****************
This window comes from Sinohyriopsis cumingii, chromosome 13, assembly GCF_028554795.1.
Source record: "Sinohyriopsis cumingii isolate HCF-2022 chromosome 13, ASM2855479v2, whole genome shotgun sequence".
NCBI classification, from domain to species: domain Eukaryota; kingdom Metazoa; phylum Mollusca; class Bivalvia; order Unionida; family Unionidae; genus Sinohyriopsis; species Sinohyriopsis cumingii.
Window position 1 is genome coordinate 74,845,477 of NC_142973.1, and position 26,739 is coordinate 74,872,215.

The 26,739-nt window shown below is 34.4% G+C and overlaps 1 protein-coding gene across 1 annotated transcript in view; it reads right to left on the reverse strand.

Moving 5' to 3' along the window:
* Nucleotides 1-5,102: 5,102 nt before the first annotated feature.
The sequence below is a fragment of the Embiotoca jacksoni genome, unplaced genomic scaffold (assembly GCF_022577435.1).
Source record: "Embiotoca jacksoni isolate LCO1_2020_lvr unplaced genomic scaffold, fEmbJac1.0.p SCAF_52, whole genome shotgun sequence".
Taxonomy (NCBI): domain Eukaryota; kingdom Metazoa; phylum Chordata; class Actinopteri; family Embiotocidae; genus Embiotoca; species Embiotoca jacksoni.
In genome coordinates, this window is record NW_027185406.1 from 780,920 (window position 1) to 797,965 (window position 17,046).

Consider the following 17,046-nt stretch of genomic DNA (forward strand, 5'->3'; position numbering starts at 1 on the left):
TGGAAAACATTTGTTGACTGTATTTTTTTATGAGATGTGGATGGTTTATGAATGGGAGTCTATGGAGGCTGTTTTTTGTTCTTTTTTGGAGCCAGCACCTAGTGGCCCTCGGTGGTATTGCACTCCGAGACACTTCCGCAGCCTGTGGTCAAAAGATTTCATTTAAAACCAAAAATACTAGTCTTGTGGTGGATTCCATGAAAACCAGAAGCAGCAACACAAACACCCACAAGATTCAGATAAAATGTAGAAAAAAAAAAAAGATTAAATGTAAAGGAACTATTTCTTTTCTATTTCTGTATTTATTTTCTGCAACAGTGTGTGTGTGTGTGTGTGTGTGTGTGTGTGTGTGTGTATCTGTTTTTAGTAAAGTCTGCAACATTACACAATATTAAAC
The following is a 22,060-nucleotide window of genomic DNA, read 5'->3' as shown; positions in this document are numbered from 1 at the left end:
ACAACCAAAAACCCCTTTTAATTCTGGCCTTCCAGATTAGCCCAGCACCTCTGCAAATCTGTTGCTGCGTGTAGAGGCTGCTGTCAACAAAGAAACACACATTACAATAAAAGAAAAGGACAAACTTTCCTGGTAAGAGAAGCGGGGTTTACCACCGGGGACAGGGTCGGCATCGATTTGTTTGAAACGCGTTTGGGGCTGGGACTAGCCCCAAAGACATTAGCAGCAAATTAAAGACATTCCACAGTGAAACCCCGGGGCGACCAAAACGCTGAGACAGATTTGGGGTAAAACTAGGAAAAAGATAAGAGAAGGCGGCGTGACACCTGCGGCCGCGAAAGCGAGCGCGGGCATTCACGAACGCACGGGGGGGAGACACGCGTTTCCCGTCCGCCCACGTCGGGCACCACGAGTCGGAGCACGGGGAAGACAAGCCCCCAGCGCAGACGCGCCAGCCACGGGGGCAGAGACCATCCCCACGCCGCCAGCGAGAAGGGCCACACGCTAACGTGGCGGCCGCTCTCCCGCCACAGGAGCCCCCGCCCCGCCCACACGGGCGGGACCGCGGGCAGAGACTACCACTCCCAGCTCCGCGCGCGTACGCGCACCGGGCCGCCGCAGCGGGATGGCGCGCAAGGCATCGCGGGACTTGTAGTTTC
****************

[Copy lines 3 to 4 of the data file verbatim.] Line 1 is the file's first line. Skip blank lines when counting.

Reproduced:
NCBI classification, from domain to species: domain Eukaryota; kingdom Metazoa; phylum Mollusca; class Bivalvia; order Unionida; family Unionidae; genus Sinohyriopsis; species Sinohyriopsis cumingii.
Window position 1 is genome coordinate 74,845,477 of NC_142973.1, and position 26,739 is coordinate 74,872,215.